Corporate Eye

More Skydiving: Adventures in Employer Branding with the U.S. Army

Skydiver 2

There’s anybody-can-do-it skydiving . . . and then there’s “Army Strong” skydiving.  Just take a look at  the illustration on the right for an example of that second category!

Here’s the photo caption:

At a zero angle of attack, better known as a “No Lift Dive,” Sgt. 1st Class Cheryl Stearns, from the U.S. Army Parachute Team Golden Knights, holds her position to build enough air speed to execute the “style set” in a competitive amount of time.

Even for someone (like me) who definitely plans not to jump out of a plane for recreational purposes, this description sounds pretty thrilling.  And it paints a vivid picture of the challenges and achievements offered by an Army career.

A recent post on Top Rank’s Online Marketing blog describes how the Golden Knights are making skilled use of social media.  The GK media gurus invited Top Rank CEO Lee Odden, along with a few other “digerati types,” to make a jump with the Golden Knights—and his account of the experience is great reading, both for armchair adventurers and for HR marketers.

In addition to this clever outreach strategy, the GK organization hits all the social media marks, with its own blog, YouTube channel, Facebook page, Twitterstream, and Flickr gallery.  There’s also a Golden Knights section on ArmyStrongStories, where “Soldiers, Cadets and Veterans of every rank, background and MOS are invited to share their unfiltered perspective on daily life in the military.”  The varied materials work together across all these channels to create a strong impression of challenge and reward—exactly the message the Army wants to convey.  And the emphasis on video really strengthens the effect.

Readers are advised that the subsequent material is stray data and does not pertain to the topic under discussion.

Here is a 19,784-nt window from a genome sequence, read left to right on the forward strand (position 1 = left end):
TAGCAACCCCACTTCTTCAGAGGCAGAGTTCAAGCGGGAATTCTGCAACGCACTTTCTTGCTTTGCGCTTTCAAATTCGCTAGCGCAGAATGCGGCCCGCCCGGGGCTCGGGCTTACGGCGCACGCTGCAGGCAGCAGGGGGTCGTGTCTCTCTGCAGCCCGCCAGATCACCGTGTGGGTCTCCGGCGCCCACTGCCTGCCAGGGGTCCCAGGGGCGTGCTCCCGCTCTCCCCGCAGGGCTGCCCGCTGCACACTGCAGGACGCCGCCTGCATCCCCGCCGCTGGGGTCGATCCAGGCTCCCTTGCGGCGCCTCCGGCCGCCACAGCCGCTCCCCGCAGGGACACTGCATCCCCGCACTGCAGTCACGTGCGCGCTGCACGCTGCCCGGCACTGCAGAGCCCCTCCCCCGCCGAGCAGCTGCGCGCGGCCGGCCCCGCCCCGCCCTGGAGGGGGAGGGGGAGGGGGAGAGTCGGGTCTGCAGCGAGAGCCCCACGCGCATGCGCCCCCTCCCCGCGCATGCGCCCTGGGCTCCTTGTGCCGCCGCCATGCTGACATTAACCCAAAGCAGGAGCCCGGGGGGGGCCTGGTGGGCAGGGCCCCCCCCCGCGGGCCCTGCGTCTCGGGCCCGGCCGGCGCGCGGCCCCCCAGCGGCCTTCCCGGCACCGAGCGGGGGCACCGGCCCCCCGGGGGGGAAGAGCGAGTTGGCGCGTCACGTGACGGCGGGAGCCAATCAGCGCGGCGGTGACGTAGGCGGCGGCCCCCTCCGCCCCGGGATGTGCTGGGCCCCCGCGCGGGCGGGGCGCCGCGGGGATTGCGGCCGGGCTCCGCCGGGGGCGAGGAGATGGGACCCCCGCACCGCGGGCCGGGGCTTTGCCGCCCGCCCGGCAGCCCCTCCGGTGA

All in all, the Golden Knights offer a great example of how to dramatize and distribute a career story.

Still haven’t had enough skydiving thrills?  Visit for videos of the 2010 USPA competition.  And last—here’s a less-thrilling but totally on-topic blog post from skydiving HR pro Trevor Nagle, SPHR:  Leadership and Skydiving: Lessons in Informed Risk-Taking.

(Photo courtesy of the U.S. Army.  Caption by Cpl. Sean Capogreco.)

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Cynthia Giles has followed a serpentine career path from academia to publishing to marketing and design to information technology and corporate communications. There’s plenty of detail about this journey at, but briefly--the common theme has been ideas, and how to present them effectively. Along the way, she became an accidental expert on data warehousing and business intelligence, and for the past ten years she has combined corporate contracting with an independent consulting practice that focuses on marketing strategy for smaller businesses and non-profits. Having spent quite a bit of time looking for work, and anywhere from two weeks to two years inside a wide variety of American companies—she has given much thought to what works (and what doesn’t) when it comes to creating a great employment fit.